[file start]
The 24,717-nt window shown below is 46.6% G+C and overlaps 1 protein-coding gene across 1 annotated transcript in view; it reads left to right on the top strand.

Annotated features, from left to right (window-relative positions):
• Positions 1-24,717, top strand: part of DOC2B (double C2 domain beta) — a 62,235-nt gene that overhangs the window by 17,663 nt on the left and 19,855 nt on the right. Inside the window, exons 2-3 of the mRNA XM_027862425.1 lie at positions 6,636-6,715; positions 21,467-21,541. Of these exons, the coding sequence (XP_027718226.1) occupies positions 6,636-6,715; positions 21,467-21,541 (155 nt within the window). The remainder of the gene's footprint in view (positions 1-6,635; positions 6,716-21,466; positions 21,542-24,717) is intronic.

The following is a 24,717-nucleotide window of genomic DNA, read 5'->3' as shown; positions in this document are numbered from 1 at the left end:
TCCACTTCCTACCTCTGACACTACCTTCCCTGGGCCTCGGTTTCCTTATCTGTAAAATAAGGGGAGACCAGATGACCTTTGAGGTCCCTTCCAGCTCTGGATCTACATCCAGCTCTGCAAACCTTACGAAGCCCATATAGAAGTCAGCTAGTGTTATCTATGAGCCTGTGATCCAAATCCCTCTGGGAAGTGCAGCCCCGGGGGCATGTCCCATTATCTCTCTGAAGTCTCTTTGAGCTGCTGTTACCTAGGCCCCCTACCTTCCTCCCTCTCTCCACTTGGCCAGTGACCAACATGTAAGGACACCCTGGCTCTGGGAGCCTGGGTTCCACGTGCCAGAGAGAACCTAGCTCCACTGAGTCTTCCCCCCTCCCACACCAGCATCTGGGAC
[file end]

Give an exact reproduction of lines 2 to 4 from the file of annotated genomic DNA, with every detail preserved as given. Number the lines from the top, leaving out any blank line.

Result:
Annotated features, from left to right (window-relative positions):
• Positions 1-24,717, top strand: part of DOC2B (double C2 domain beta) — a 62,235-nt gene that overhangs the window by 17,663 nt on the left and 19,855 nt on the right. Inside the window, exons 2-3 of the mRNA XM_027862425.1 lie at positions 6,636-6,715; positions 21,467-21,541. Of these exons, the coding sequence (XP_027718226.1) occupies positions 6,636-6,715; positions 21,467-21,541 (155 nt within the window). The remainder of the gene's footprint in view (positions 1-6,635; positions 6,716-21,466; positions 21,542-24,717) is intronic.

The following is a 24,717-nucleotide window of genomic DNA, read 5'->3' as shown; positions in this document are numbered from 1 at the left end: